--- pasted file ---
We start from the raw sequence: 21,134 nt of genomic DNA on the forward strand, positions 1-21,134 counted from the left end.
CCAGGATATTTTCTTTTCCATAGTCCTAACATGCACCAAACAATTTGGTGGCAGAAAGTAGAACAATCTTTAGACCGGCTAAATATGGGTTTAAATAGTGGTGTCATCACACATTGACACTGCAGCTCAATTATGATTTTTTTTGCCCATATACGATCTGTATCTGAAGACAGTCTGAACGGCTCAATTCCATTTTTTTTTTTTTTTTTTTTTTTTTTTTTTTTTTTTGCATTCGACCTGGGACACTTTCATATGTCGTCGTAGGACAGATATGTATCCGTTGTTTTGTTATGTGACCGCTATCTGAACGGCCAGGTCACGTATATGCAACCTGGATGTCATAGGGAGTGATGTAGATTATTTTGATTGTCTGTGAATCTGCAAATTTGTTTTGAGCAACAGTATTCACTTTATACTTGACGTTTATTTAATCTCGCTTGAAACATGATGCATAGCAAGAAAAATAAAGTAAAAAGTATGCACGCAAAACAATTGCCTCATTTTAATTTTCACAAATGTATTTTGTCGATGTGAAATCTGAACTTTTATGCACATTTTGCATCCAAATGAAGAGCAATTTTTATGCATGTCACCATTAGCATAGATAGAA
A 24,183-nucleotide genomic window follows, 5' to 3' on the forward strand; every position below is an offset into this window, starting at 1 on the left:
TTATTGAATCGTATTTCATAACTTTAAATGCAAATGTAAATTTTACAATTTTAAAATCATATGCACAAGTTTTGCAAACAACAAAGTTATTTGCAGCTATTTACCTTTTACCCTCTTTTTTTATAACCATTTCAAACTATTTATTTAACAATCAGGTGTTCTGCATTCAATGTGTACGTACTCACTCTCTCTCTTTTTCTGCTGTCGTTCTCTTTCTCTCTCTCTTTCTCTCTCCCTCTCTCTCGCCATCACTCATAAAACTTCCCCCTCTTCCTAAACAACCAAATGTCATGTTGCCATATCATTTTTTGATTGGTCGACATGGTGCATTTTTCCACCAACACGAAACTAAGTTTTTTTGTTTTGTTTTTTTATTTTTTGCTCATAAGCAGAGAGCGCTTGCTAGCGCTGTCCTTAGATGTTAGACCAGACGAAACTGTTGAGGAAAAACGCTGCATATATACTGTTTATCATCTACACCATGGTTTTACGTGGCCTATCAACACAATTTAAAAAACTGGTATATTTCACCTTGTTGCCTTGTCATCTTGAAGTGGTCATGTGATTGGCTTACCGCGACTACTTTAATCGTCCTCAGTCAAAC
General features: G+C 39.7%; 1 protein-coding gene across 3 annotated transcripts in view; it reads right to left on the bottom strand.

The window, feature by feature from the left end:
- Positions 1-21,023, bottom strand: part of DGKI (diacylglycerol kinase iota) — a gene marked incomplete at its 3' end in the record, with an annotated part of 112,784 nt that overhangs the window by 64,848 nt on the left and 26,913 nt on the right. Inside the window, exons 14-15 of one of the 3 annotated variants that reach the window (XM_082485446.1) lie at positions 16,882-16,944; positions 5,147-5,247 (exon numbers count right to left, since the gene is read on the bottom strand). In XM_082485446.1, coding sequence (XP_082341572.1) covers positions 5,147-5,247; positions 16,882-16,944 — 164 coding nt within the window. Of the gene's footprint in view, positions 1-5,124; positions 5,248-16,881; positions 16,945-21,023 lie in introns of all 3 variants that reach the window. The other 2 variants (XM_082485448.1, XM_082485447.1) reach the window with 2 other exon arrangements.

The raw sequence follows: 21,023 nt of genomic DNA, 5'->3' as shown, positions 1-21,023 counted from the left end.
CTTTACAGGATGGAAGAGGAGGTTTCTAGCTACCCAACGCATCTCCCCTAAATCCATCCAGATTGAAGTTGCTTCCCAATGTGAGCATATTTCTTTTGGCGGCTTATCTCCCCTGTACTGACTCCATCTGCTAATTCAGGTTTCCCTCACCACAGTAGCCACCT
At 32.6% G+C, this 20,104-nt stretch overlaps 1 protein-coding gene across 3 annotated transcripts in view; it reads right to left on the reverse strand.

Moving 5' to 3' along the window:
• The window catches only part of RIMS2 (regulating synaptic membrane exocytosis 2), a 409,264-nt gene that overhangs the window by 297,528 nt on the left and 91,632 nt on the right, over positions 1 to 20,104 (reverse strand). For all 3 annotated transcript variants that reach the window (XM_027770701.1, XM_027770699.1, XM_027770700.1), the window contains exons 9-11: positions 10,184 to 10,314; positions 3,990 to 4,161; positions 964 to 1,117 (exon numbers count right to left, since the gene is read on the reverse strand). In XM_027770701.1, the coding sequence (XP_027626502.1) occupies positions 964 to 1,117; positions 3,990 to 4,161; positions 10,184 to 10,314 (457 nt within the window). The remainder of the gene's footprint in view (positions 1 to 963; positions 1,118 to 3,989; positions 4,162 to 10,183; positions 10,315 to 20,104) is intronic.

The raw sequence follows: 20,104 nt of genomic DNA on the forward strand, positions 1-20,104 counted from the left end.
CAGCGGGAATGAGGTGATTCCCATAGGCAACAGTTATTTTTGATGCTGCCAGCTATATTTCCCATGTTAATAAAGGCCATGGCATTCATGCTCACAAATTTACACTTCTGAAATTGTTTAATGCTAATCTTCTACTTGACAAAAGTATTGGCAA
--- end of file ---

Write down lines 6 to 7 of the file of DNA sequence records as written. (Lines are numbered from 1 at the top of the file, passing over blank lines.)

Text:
The window, feature by feature from the left end:
- Positions 1-21,023, bottom strand: part of DGKI (diacylglycerol kinase iota) — a gene marked incomplete at its 3' end in the record, with an annotated part of 112,784 nt that overhangs the window by 64,848 nt on the left and 26,913 nt on the right. Inside the window, exons 14-15 of one of the 3 annotated variants that reach the window (XM_082485446.1) lie at positions 16,882-16,944; positions 5,147-5,247 (exon numbers count right to left, since the gene is read on the bottom strand). In XM_082485446.1, coding sequence (XP_082341572.1) covers positions 5,147-5,247; positions 16,882-16,944 — 164 coding nt within the window. Of the gene's footprint in view, positions 1-5,124; positions 5,248-16,881; positions 16,945-21,023 lie in introns of all 3 variants that reach the window. The other 2 variants (XM_082485448.1, XM_082485447.1) reach the window with 2 other exon arrangements.